Mentalizing capacities depends on the quality of primary attachment interactions with caregivers who thinks of the child as a subject with mental states. Operationalized as reflective functioning, mentalization is crucial for regulating emotions and developing of a coherent sense of identity, for interacting with individuals making sense to own and others mental states, and for distinguishing internal and external realities without distortions. Although the clinical literature on interplay between mentalization, attachment, and emotional regulation is rich, the empirical research is limited. This study sought to explore connections between reflective functioning, attachment styles, and implicit emotion regulation, operationalized as defense mechanisms, in a group of depressive patients. Twenty-eight patients were interviewed using the adult attachment interview (AAI) and diagnosed using the Psychodynamic Chart-2 of the Psychodynamic Diagnostic Manual, Second Edition. The reflective functioning scale and the defense mechanisms rating scale Qsort were applied to AAI transcriptions to assess reflective functioning and defensive profile. Patients with secure attachment showed significantly higher levels in reflective functioning and overall defensive functioning as compared to those with insecure attachment. Good reflective functioning and secure attachment correlated with mature defenses and specific defensive mechanisms that serve in better regulating affective states. Overall, the relationship between mentalization, attachment and emotion regulation lay the foundations for the delineation of defensive profiles associated with attachment patterns and reflective functioning in depressive patients. The systematic assessment of these psychological dimensions with gold-standard tools may help in tailoring personalized therapeutic interventions and promoting more effective treatments.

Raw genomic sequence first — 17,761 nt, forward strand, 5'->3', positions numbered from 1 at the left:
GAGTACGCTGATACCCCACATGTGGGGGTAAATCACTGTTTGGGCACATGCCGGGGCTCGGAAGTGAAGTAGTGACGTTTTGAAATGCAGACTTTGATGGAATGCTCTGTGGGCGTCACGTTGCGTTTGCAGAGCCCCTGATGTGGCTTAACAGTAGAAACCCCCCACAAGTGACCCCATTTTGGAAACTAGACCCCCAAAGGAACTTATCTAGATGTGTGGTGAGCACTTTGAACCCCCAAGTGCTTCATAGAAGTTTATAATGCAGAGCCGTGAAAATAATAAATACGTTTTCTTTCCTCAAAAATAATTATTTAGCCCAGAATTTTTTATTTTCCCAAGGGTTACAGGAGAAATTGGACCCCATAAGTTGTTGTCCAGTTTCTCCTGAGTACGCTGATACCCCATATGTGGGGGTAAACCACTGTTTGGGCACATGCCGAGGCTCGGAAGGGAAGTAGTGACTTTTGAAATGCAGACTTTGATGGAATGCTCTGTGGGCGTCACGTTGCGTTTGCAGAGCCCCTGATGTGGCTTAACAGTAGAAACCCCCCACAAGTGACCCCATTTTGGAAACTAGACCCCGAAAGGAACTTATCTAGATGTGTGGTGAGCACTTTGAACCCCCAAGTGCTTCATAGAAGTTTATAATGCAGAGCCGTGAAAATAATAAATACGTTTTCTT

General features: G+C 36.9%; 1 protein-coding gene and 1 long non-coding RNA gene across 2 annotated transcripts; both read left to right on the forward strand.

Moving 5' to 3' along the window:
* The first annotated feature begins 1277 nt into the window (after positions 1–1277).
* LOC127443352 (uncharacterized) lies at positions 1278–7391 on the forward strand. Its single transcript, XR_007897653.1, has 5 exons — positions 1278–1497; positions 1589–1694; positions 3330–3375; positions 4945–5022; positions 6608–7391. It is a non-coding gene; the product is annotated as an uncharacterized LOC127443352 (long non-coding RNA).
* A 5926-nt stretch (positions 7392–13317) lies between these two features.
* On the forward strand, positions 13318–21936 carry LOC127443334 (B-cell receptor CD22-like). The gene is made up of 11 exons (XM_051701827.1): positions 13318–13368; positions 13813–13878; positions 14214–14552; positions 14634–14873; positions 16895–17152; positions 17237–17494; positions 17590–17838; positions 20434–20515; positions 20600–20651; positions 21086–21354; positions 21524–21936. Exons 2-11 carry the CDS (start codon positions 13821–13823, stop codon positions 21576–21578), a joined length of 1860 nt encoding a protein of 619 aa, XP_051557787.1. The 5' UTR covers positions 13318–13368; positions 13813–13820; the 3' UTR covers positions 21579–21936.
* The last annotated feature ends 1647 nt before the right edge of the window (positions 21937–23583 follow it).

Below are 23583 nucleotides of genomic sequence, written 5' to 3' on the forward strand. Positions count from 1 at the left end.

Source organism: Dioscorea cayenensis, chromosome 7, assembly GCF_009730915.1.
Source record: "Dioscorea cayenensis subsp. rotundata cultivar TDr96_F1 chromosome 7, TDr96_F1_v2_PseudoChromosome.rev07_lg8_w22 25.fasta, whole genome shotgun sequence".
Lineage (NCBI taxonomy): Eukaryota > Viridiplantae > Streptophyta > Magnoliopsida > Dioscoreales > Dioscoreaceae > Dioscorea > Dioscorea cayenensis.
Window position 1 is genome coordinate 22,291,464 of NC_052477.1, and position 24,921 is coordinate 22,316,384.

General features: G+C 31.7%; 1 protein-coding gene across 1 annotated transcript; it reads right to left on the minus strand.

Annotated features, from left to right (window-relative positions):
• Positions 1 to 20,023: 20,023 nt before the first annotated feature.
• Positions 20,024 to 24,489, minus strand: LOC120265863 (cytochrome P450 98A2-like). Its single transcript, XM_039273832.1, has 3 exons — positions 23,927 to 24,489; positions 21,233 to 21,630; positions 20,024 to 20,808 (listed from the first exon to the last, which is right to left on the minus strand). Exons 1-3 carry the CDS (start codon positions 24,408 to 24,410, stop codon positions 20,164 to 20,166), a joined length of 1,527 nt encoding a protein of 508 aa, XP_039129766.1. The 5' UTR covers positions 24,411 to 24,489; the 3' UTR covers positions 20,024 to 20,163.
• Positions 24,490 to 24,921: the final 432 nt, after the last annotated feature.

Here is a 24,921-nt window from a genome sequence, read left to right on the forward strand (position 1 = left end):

Mentalization, attachment, and defense mechanisms: A Psychodynamic Diagnostic Manual-2-oriented empirical investigation

Di Giuseppe M.;Giovanardi G.;Boldrini T.;Caviglia G.;
2021

Abstract

Mentalizing capacities depends on the quality of primary attachment interactions with caregivers who thinks of the child as a subject with mental states. Operationalized as reflective functioning, mentalization is crucial for regulating emotions and developing of a coherent sense of identity, for interacting with individuals making sense to own and others mental states, and for distinguishing internal and external realities without distortions. Although the clinical literature on interplay between mentalization, attachment, and emotional regulation is rich, the empirical research is limited. This study sought to explore connections between reflective functioning, attachment styles, and implicit emotion regulation, operationalized as defense mechanisms, in a group of depressive patients. Twenty-eight patients were interviewed using the adult attachment interview (AAI) and diagnosed using the Psychodynamic Chart-2 of the Psychodynamic Diagnostic Manual, Second Edition. The reflective functioning scale and the defense mechanisms rating scale Qsort were applied to AAI transcriptions to assess reflective functioning and defensive profile. Patients with secure attachment showed significantly higher levels in reflective functioning and overall defensive functioning as compared to those with insecure attachment. Good reflective functioning and secure attachment correlated with mature defenses and specific defensive mechanisms that serve in better regulating affective states. Overall, the relationship between mentalization, attachment and emotion regulation lay the foundations for the delineation of defensive profiles associated with attachment patterns and reflective functioning in depressive patients. The systematic assessment of these psychological dimensions with gold-standard tools may help in tailoring personalized therapeutic interventions and promoting more effective treatments.
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Utilizza questo identificativo per citare o creare un link a questo documento: http://hdl.handle.net/11577/3419560
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